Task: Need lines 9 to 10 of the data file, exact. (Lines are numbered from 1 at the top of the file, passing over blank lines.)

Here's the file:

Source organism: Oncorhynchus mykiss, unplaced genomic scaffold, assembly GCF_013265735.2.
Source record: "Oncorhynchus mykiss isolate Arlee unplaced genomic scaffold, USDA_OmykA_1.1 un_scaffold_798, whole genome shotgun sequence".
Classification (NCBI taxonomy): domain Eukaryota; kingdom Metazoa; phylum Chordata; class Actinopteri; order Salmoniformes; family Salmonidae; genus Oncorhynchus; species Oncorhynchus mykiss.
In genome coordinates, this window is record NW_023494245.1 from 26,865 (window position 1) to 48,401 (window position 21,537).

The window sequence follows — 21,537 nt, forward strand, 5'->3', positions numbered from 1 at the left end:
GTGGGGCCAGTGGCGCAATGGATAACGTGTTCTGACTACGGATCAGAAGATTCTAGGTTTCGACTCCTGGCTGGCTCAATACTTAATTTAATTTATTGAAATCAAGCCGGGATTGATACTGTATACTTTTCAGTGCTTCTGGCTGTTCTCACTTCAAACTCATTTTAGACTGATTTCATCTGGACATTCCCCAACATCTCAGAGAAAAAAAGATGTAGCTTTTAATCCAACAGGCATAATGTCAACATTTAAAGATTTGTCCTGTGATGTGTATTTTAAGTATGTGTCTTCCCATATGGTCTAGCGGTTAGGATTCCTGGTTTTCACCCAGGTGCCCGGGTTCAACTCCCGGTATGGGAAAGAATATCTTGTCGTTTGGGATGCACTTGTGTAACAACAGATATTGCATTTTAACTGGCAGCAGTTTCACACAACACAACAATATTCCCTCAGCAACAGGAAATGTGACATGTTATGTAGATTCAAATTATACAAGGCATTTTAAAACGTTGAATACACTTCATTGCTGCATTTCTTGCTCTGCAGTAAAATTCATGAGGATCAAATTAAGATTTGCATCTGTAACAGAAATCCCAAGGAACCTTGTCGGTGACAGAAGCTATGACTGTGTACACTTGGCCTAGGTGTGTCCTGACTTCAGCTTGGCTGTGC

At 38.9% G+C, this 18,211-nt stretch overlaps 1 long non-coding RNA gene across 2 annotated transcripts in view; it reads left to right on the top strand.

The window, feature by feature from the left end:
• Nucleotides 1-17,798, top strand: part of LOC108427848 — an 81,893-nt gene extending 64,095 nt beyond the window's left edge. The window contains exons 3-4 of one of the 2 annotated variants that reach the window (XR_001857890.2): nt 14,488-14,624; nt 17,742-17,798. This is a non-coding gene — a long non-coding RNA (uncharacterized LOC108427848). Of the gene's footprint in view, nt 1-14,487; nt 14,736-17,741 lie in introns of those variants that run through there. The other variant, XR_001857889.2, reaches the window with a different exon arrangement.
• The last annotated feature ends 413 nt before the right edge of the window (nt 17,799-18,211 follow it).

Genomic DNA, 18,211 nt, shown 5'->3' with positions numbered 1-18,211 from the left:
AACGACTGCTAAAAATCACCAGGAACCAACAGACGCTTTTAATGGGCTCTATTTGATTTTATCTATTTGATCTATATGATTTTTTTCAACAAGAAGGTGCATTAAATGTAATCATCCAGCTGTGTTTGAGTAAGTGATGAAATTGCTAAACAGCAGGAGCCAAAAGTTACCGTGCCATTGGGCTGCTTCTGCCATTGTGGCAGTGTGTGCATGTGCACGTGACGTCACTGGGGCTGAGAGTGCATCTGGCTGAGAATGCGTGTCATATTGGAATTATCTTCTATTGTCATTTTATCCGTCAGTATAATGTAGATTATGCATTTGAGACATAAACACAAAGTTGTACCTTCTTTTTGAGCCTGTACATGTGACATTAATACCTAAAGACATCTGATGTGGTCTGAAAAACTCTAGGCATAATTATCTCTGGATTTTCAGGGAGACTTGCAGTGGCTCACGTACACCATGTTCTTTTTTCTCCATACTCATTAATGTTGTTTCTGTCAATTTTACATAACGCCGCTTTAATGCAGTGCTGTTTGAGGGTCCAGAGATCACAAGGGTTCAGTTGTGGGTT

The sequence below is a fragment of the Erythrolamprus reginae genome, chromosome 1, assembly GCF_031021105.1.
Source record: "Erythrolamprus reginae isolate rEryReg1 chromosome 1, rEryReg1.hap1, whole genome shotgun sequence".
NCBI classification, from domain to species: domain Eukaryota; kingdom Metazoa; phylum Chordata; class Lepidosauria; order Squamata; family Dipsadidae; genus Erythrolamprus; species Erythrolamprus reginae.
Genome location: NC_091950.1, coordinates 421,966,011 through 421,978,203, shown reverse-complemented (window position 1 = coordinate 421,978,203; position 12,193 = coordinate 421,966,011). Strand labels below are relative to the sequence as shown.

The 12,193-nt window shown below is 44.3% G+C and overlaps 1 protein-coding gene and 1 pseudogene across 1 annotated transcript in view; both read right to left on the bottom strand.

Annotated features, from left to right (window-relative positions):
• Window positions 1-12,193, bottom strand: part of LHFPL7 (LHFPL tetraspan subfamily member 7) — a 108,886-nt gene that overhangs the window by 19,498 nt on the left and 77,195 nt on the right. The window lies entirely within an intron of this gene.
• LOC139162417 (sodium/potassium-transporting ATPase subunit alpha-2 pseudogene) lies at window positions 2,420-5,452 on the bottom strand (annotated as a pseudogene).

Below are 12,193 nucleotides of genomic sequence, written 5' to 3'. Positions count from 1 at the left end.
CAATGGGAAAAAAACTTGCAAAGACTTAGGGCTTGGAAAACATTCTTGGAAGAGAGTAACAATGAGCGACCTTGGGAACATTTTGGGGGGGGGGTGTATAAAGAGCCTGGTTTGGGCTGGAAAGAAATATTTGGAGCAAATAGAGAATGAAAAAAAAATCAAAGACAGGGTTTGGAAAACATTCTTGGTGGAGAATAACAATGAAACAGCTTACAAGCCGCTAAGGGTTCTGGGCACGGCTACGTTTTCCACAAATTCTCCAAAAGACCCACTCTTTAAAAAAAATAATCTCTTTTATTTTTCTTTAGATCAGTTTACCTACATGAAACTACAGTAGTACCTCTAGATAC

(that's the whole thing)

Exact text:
• Nucleotides 1-17,798, top strand: part of LOC108427848 — an 81,893-nt gene extending 64,095 nt beyond the window's left edge. The window contains exons 3-4 of one of the 2 annotated variants that reach the window (XR_001857890.2): nt 14,488-14,624; nt 17,742-17,798. This is a non-coding gene — a long non-coding RNA (uncharacterized LOC108427848). Of the gene's footprint in view, nt 1-14,487; nt 14,736-17,741 lie in introns of those variants that run through there. The other variant, XR_001857889.2, reaches the window with a different exon arrangement.
• The last annotated feature ends 413 nt before the right edge of the window (nt 17,799-18,211 follow it).